Over the last decade complexity has impaired financial regulators' and supervisors' ability to cope with informational asymmetries, moral hazards and other market failures. Recent regulatory responses have been to include external auditors in the range of "gatekeepers" and "watchdogs" that serve regulatory objectives. On the other hand, the compliance function gained greater prominence as a form of internalised law enforcement, being increasingly seen as facilitating the achievement of public regulatory needs in maintaining the safety and soundness of financial institutions. Yet, uncertainty has pervaded the issue of what modes of interaction supervisors, compliance and external auditors should be subject to. International experience and anecdotal evidence show, in fact, that the current informal, discretion-based, relationship between such gatekeepers brings about risks of knowledge fragmentation and ambiguity, calling for better gathering and use of "gatekeepers' knowledge". The objective of this article is to address and rectify problems of multiple centres of knowledge construction, by approaching questions pertaining to the interaction between the "internal" and "external" gatekeepers. A primary contribution of this article is to examine this problem by reconciling the strand of research concerning multiple gatekeeperś liability and the developing legal scholarship on compliance as a delegated form of external enforcement. The explanatory nature of multiple gatekeepers' liability is twofold: first, it contributes in emphasising the complexity stemming from the interactions between multiple gatekeepers; second, it offers a solid working hypothesis to detect the market failures that can arise from such complexity, namely relating to fragmentation - and construction - of knowledge.

Enlisting Internal and External Financial Gatekeepers: Problems of Multiple Centres of Knowledge Construction

Minto, Andrea
2018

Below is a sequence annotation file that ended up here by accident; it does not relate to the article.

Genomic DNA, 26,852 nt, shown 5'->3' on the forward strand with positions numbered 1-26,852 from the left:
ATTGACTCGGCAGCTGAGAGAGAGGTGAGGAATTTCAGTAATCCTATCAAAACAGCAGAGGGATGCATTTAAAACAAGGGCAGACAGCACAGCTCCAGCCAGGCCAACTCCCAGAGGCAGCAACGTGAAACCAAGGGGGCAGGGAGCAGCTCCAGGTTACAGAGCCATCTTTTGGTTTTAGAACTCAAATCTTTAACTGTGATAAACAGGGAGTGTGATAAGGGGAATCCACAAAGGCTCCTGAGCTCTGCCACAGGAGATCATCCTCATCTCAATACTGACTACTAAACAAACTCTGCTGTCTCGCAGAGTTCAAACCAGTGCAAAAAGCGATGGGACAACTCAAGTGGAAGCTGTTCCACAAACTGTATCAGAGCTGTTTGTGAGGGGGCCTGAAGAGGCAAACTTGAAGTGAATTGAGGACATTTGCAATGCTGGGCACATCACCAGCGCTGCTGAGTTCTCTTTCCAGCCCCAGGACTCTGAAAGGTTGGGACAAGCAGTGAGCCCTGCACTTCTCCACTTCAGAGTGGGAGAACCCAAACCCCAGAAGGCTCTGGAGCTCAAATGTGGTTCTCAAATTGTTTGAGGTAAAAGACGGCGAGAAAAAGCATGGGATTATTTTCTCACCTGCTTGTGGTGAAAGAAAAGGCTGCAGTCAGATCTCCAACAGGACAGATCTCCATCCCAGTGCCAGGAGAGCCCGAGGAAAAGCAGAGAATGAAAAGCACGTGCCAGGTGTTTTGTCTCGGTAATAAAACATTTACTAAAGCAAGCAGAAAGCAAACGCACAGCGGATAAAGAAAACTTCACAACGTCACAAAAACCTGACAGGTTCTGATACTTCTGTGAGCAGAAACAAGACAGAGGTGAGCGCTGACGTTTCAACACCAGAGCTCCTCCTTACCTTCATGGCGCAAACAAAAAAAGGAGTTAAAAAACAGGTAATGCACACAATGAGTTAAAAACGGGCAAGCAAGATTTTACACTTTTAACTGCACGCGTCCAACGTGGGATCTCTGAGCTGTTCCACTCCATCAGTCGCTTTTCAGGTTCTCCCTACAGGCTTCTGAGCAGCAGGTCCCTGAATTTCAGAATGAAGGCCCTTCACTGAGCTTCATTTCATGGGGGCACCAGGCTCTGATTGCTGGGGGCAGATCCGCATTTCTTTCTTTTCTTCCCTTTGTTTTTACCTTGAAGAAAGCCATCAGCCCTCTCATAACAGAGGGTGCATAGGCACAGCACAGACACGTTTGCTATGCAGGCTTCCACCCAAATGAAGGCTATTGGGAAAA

Abstract

Over the last decade complexity has impaired financial regulators' and supervisors' ability to cope with informational asymmetries, moral hazards and other market failures. Recent regulatory responses have been to include external auditors in the range of "gatekeepers" and "watchdogs" that serve regulatory objectives. On the other hand, the compliance function gained greater prominence as a form of internalised law enforcement, being increasingly seen as facilitating the achievement of public regulatory needs in maintaining the safety and soundness of financial institutions. Yet, uncertainty has pervaded the issue of what modes of interaction supervisors, compliance and external auditors should be subject to. International experience and anecdotal evidence show, in fact, that the current informal, discretion-based, relationship between such gatekeepers brings about risks of knowledge fragmentation and ambiguity, calling for better gathering and use of "gatekeepers' knowledge". The objective of this article is to address and rectify problems of multiple centres of knowledge construction, by approaching questions pertaining to the interaction between the "internal" and "external" gatekeepers. A primary contribution of this article is to examine this problem by reconciling the strand of research concerning multiple gatekeeperś liability and the developing legal scholarship on compliance as a delegated form of external enforcement. The explanatory nature of multiple gatekeepers' liability is twofold: first, it contributes in emphasising the complexity stemming from the interactions between multiple gatekeepers; second, it offers a solid working hypothesis to detect the market failures that can arise from such complexity, namely relating to fragmentation - and construction - of knowledge.
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Utilizza questo identificativo per citare o creare un link a questo documento: http://hdl.handle.net/10278/3704194
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